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This week, diet and exercise app developer Arshad Chowdhury, 37, posted a blog that may be the standing desk tipping point. It's been liked on Facebook nearly 2,000 times and picked up by major news outlets such as Fox and the Daily Mail. "What Happens When You Stand for 2 Years" outlines Chowdhury's experience using a standing desk for about 10 hours a day with only short breaks to "nap, eat, or meditate."(courtesy Arshad Chowdhury)
"I started out of curiosity," Chowdhury told Yahoo Shine. A couple of years ago he noticed that a number of colleagues at his shared workspace were starting to use standing desks. "It looked fun, they seemed to be more engaged with their work...I didn't realize until later a lot of the health benefits related to the standing desk. The first thing I noticed was my chronic back pain went way."
In the blog, he describes how his posture also improved, and his legs gained muscle mass. While he had a few doubts and was concerned he might develop some aches and pains, feel tired, or lose concentration from standing all day, none of those things actually happened. His blog concludes, "Overall, it has been wonderfully positive. After two years of doing it, I still heartily recommend a standing desk." He even recommends an affordably priced laptop stand.
Which is one of the reasons Dr. Alan Hedge, PhD, an ergonomics professor at Cornell University, is slightly more skeptical about the whole fad. "It's a great new fashion for the furniture industry," Hedge told Yahoo Shine. "They can make a lot of money out of it," but, he added, "The evidence that they have amazing effects is just not there."
Hedge warned that before you run out and buy a standing desk, you should be aware of the potential downside. "Absolutely there are risk factors with standing all day. The good news is that it burns more calories–about 20 percent. The bad news is, that are cardiovascular risks, since the heart has to pump blood harder, and there is a significant increase in varicose veins, especially for women." He also pointed out that you need to be aware of your floor surface and invest in supportive footwear to avoid straining your musculoskeletal system.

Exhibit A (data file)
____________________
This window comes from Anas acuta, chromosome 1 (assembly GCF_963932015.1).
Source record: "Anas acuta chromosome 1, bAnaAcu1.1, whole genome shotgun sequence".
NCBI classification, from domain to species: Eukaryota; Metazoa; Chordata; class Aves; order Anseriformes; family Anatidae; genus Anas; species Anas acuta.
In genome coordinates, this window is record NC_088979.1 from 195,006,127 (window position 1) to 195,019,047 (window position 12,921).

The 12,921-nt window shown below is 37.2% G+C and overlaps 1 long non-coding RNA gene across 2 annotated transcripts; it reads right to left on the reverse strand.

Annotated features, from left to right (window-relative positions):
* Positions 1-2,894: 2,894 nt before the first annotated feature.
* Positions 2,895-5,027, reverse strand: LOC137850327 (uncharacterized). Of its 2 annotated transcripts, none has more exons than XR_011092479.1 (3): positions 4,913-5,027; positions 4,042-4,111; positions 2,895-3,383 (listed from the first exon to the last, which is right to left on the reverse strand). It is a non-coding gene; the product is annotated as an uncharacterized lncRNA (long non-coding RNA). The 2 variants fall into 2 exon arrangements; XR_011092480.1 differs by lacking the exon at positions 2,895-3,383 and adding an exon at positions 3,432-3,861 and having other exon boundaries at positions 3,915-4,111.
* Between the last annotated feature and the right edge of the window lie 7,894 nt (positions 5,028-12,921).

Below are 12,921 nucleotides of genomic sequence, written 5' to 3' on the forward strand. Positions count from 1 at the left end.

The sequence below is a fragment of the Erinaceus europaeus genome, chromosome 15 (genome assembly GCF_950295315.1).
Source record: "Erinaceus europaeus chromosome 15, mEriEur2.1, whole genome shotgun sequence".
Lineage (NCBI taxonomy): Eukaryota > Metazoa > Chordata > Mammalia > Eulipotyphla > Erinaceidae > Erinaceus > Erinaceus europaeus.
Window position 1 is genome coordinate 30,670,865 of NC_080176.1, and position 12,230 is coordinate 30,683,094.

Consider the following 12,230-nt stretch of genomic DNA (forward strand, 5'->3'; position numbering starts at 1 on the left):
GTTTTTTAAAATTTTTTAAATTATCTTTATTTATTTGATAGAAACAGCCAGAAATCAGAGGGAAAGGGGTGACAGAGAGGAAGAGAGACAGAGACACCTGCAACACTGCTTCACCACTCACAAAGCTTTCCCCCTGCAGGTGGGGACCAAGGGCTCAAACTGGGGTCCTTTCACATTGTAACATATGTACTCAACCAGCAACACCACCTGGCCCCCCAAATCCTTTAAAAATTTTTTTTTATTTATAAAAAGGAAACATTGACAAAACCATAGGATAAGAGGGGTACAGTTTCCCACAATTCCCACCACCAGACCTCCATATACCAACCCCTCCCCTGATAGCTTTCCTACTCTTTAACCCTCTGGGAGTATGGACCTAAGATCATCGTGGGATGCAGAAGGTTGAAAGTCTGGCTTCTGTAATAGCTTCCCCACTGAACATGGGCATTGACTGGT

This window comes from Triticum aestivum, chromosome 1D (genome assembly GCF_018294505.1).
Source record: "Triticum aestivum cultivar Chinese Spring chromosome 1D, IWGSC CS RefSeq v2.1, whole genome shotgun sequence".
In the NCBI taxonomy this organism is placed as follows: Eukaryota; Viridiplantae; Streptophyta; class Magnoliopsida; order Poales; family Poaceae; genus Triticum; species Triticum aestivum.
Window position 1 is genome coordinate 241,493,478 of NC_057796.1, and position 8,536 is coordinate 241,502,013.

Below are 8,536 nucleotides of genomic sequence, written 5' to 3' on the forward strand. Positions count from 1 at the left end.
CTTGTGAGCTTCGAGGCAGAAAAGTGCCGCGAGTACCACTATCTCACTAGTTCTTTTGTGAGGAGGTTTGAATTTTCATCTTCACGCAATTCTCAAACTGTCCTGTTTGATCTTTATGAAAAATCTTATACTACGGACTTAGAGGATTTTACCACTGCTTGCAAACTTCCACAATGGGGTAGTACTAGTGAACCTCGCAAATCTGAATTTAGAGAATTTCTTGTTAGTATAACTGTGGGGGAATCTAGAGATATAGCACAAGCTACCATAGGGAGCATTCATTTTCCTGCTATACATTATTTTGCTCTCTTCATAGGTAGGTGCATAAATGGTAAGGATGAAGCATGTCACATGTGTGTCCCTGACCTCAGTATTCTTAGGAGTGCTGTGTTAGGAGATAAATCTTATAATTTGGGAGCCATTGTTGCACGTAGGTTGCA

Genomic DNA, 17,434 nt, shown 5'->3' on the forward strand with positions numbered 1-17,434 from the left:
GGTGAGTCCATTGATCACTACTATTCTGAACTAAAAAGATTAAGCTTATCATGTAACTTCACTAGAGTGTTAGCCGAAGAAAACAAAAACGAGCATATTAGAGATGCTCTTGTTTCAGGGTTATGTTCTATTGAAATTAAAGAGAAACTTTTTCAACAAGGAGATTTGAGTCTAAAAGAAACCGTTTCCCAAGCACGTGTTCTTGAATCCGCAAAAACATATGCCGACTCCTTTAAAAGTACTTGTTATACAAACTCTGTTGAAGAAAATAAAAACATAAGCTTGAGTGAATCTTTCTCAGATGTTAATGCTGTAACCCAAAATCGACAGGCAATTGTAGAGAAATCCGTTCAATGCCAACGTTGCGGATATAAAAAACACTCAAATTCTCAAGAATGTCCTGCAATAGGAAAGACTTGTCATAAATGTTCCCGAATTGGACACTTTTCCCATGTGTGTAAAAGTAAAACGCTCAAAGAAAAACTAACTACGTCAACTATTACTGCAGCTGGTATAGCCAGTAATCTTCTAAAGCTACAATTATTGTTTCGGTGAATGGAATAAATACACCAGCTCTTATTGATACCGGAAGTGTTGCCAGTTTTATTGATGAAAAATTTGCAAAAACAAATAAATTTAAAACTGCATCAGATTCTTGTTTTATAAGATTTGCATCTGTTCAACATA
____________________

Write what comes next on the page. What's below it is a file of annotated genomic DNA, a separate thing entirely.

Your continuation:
What many standing desk advocates may not realize is that the counterpoint to sitting still is moving, not standing. "Staying in any one position is not good for the body," said Hedge. "If you hold a muscle in the same position, it's very fatiguing. Muscles need a good supply of blood, which you won't get unless you are moving."
"The key is to not sit for longer than an hour at a time and if you can, take a break every 20 minutes. You'll see dramatic results in terms of musculoskeletal pain, and also work productivity." Hedge described his own routine as a mix of sitting to do computer work, walking while on the phone or thinking, and standing to teach class.
He doesn't reject standing desks altogether. If you want to try one, he suggests using a standing/sitting desk with a high chair and foot bar, and alternate standing, sitting, and moving. Don't lean into your desk when standing (a common posture issue) and make sure you are reading at about eye level, whether you're standing or sitting.
While he advocates using a standing desk, Chowdhury (who said he was surprised at the popularity of this particular blog post) also agreed with Hedge on the benefits of moderation. "Doing too much of anything always has some negatives," he acknowledged. "The healthiest approach involves frequent breaks and going for a walk." Another recommendation? This dedicated stander is committed to a 20-minute nap each day, and even invented a space-age-looking napping chair called the MetroNap EnergyPod: "The future of work is going to be in front of computers and we have to figure out a way to do that in a way that makes us healthy and happy."
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